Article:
Review: Sony 24-70mm f/2.8 GM OSS II lens

By Doug Gimesy | June 14, 2022

As a professional conservation and wildlife photojournalist, there are five things that really matter to me when choosing lenses. Weather sealing, autofocus (fast, accurate and quiet), solid image quality, weight and size.

So when I heard rumors about the next Sony 24-70mm f/2.8 GM OSS II, I have to admit I was excited – it seemed to tick all those boxes – so I pre-ordered one. After spending a few weeks using it, I can honestly say it didn’t disappoint.

Image: Sony

To build

At 120mm long (at 24mm) and weighing just 695g, the Mark II is 16mm (12%) shorter and 191g (21%) lighter than its predecessor, making it currently the World’s lightest and smallest full-frame AF 24-70mm f/2.8 lens. Since the Mark I, weather sealing (think dust and moisture resistance) has been improved. Like all new G Master lenses, the front element has a fluorine coating to help repel water droplets and oil (eg fingerprints) and make cleaning easier.

The reversible lens hood has also seen an upgrade, as Sony has added a sliding filter window at the bottom. Fortunately, this means you can now easily adjust a circular polarizing filter or variable ND filter without having to remove the lens hood – something landscape photographers and videographers will particularly appreciate.

Image: Sony
Image: Sony

Like its predecessor, it still has an 82mm filter thread and there’s no optical stabilization, but if that’s an issue the lighter weight will make it easier to hold if your camera doesn’t have stabilization. image in the body (IBIS) .


Internally, there’s a new optical design of 20 elements in 15 groups (up from 18/13 respectively), and this includes two XA (extreme aspherical) elements to help improve resolution, along with two ED (extra-low dispersion ) and two Super ED Elements – to help remove chromatic and spherical impacts. Some items now also have the new Sony ‘Nano AR Coating II’ which they claim helps further minimize flare and ghosting, although I couldn’t test this.

Sony A7 IV, FE 24-70mm F2.8 GM II lens at 24mm.  1/30s @ f2.8, ISO 125.
Sony A7 IV, FE 24-70mm F2.8 GM II lens at 24mm. 1/30s @ f2.8, ISO 125.

Autofocus mechanisms have been updated with XD Linear Motors meaning faster, more precise and near-silent operation and the aperture mechanism is now an 11-blade unit (instead of 9) , helping to deliver smoother bokeh when open, as well as more potential diffraction peaks (22 vs. 18) when closed.

Sony says the minimum focus at 24mm is 21cm (compared to 38cm on the Mark I) and 30cm at 70mm, but I found I could get much closer. At 24mm I could focus 6cm from the front element and at 70mm I could focus at 11cm. With this capability, would it be silly to call it a “semi-macro lens with great wide-angle capability”? Maybe not!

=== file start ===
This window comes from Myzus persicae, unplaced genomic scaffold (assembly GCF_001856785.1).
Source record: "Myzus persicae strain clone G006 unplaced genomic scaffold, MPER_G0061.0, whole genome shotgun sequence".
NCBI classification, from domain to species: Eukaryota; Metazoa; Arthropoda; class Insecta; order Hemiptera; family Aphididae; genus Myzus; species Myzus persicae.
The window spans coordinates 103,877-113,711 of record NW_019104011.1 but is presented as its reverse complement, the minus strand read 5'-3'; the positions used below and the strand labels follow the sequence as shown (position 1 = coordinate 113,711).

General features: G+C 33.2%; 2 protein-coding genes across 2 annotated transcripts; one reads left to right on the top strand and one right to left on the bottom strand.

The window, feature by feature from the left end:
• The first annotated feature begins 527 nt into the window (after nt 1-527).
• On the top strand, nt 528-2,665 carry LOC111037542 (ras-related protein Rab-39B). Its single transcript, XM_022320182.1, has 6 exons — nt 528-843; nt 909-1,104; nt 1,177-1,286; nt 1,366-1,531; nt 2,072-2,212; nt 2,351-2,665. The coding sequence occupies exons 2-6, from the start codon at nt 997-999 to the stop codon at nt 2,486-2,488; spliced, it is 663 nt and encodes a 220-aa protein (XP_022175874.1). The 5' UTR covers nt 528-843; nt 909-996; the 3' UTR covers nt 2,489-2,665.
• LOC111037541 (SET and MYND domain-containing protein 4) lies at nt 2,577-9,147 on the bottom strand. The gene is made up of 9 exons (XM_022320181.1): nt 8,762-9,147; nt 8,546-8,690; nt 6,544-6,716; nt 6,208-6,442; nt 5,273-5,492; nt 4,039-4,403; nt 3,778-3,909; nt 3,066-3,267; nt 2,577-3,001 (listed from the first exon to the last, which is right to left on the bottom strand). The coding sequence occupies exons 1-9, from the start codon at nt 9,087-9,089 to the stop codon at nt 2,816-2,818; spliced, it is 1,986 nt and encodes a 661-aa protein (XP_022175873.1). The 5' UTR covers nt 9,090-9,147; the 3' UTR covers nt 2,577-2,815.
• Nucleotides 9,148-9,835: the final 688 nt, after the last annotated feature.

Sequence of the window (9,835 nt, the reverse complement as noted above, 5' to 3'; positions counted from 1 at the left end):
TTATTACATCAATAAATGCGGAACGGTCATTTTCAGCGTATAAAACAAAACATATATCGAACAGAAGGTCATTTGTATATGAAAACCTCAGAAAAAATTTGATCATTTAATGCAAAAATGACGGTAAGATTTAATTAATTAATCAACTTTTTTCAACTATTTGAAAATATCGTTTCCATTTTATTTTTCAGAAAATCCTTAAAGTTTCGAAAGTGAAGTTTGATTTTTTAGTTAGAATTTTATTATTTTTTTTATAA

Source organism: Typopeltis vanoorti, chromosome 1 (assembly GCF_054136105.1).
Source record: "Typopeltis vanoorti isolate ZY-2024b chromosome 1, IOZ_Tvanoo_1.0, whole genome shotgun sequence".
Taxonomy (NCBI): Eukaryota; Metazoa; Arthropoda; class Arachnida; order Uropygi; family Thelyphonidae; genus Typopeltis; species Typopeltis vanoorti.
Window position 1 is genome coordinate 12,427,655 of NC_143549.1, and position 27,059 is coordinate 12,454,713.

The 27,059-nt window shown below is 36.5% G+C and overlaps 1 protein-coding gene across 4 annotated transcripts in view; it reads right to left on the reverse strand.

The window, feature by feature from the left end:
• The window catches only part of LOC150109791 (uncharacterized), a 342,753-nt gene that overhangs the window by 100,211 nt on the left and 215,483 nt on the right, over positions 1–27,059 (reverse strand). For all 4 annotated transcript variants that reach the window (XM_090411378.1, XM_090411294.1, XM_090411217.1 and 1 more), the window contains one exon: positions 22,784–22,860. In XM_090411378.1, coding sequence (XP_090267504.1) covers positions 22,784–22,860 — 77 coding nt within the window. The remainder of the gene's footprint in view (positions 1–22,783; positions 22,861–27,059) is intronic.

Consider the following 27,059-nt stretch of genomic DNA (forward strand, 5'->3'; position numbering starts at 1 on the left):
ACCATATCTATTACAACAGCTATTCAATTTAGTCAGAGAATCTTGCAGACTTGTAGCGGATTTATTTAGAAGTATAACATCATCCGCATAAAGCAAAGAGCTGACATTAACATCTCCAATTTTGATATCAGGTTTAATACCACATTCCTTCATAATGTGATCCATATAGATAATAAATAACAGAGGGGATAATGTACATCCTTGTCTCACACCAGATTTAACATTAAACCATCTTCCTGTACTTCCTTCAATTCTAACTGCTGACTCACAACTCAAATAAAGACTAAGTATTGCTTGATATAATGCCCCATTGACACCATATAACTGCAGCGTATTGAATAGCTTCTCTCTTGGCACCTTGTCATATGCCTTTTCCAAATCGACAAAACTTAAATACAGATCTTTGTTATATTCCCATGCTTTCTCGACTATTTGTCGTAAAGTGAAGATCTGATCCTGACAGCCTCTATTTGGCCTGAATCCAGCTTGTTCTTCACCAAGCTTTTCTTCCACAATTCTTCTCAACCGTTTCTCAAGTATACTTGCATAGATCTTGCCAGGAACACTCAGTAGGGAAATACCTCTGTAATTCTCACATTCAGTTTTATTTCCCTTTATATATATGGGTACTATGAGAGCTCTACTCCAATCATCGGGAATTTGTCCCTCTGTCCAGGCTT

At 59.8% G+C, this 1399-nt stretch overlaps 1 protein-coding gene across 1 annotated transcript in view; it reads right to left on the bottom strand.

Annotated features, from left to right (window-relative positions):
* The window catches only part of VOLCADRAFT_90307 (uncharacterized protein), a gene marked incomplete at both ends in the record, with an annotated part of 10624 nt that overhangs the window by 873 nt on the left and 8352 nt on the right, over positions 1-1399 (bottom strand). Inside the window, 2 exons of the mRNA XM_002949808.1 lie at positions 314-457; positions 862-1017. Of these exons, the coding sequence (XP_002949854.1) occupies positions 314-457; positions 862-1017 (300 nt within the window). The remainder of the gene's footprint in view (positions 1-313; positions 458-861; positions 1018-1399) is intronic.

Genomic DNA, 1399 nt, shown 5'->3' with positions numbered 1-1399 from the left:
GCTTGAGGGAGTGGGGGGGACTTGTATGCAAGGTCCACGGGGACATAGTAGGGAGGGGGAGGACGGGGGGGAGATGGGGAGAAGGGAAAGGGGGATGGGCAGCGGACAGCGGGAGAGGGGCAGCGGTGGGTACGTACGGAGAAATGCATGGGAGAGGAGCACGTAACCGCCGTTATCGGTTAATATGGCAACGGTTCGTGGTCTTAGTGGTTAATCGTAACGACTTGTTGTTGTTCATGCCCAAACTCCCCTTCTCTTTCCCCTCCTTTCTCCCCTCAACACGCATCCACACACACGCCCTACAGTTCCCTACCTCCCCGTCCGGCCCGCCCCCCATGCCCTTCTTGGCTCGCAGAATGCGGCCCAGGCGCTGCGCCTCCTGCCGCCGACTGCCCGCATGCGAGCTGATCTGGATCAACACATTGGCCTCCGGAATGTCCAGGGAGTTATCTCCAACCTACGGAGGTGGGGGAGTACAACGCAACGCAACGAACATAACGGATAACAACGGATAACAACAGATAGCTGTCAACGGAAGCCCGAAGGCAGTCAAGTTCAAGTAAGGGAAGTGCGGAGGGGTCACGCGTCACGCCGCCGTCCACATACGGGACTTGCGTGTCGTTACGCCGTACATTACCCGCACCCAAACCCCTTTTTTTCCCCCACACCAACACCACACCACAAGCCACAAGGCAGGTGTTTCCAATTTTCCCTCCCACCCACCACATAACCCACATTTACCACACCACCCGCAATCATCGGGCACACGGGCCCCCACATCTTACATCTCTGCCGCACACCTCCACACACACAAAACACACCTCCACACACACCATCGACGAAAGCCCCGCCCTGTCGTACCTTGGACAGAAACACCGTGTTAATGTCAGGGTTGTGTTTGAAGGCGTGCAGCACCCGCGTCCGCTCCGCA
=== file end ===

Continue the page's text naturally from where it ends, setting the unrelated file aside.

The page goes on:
Sony A7 IV, FE 24-70mm F2.8 GM II lens at 24mm.  1/1600s @ f4, ISO 125.
Sony A7 IV, FE 24-70mm F2.8 GM II lens at 24mm. 1/1600s @ f4, ISO 125.

There are now four toggle switches (instead of 2 on the Mark I). First, and as with the previous model, there is a switch to control AF/MF. This model, however, lost the “zoom lock” switch designed to prevent it from extending when transporting, and replaced it with a “zoom smoothness switch”. This has two settings, smooth and tight.

When set to “tight” the zoom capability is dampened, so the barrel will not unexpectedly extend during transport or when used at an angle. When set to “smooth” it moves much more freely.

So is it better? Well I think so because first with the old zoom lock you committed to locking it at 24mm but now you can pretty much “lock” it at any length – something that will be ideal for landscape or those pull up/down. But second, you can still zoom in if you want when set to “tight”.

Sony A1, FE 24-70mm F2.8 GM II lens at 49mm.  1/320s @ f3.2, ISO 500.
Sony A1, FE 24-70mm F2.8 GM II lens at 49mm. 1/320s @ f3.2, ISO 500.

For videographers in particular, the new lens also features an ‘iris click’ (on/off) switch and an ‘iris lock’ switch, all to work with the new dedicated aperture ring. As with the new 70-200 f/2.8 Mark II, the addition of this aperture ring now allows the photographer to control the aperture diaphragm directly from the lens itself, and by using these switches the ability disabling (by the ‘iris click’ toggle) the aperture click switch stops.

This means that for videographers, they can now silently and smoothly change their aperture while shooting. No audible skips or clicks. The addition of the ‘iris lock’ toggle also means that, as the name suggests, the shooter can lock the aperture, helping to prevent accidental shifting when handling. Together, all of these features are fantastic additions for cinematographers.

Sony A1, FE 24-70mm F2.8 GM II lens at 63mm.  1/640s @ f3.2, ISO 2500.
Sony A1, FE 24-70mm F2.8 GM II lens at 63mm. 1/640s @ f3.2, ISO 2500.

Finally, there are now two customizable focus hold buttons (instead of one).

Image quality